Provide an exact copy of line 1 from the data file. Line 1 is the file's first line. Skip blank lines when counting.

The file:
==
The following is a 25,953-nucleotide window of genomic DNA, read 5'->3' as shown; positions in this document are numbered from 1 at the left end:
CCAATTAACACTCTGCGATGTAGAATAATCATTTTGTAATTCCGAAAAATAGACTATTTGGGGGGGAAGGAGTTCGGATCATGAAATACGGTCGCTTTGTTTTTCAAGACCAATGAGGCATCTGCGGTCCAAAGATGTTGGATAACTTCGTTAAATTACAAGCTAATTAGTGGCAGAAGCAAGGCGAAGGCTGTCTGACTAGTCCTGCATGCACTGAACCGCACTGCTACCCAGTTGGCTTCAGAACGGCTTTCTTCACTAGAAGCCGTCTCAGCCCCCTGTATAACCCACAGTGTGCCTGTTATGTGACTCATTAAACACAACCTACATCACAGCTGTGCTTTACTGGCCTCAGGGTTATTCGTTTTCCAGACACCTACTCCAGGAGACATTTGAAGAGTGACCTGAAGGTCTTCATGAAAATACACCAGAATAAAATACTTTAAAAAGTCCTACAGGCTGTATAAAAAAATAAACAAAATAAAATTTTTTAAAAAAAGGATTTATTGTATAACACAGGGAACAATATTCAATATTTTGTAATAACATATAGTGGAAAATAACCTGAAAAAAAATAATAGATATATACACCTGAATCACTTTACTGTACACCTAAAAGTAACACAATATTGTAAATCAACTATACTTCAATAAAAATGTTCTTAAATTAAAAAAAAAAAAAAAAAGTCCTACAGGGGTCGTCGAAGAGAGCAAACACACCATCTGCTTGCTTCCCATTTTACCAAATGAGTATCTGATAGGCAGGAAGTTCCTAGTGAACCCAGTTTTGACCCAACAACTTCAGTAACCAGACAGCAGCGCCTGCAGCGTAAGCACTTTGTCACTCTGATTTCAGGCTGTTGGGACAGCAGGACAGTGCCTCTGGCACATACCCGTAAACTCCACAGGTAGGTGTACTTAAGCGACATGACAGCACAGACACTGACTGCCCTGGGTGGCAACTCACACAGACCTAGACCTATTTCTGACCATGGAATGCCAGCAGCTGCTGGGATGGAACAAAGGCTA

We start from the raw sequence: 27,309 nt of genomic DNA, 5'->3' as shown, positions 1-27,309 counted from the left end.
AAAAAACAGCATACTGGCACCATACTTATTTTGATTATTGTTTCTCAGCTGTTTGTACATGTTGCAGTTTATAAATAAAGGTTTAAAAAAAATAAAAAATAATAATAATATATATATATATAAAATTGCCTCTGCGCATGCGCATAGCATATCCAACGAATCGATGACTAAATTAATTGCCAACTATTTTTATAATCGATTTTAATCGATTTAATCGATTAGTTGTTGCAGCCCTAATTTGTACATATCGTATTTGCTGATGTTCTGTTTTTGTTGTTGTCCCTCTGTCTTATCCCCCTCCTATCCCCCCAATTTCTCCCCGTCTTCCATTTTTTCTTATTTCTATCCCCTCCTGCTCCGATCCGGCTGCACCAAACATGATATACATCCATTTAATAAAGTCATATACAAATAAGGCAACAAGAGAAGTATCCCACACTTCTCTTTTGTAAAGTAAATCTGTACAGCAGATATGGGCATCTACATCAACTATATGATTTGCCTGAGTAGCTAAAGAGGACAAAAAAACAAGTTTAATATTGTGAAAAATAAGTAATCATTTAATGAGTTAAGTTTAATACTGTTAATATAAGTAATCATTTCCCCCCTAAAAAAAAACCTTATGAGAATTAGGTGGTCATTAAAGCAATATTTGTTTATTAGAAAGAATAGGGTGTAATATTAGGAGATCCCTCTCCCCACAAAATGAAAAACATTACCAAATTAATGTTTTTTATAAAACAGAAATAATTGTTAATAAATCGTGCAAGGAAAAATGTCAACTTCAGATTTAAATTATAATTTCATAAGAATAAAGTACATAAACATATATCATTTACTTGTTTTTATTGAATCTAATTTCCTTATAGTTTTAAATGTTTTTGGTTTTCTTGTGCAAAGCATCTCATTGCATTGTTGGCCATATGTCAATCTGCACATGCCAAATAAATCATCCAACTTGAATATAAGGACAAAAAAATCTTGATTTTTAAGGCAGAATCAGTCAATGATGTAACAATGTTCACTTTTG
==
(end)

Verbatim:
The following is a 25,953-nucleotide window of genomic DNA, read 5'->3' as shown; positions in this document are numbered from 1 at the left end: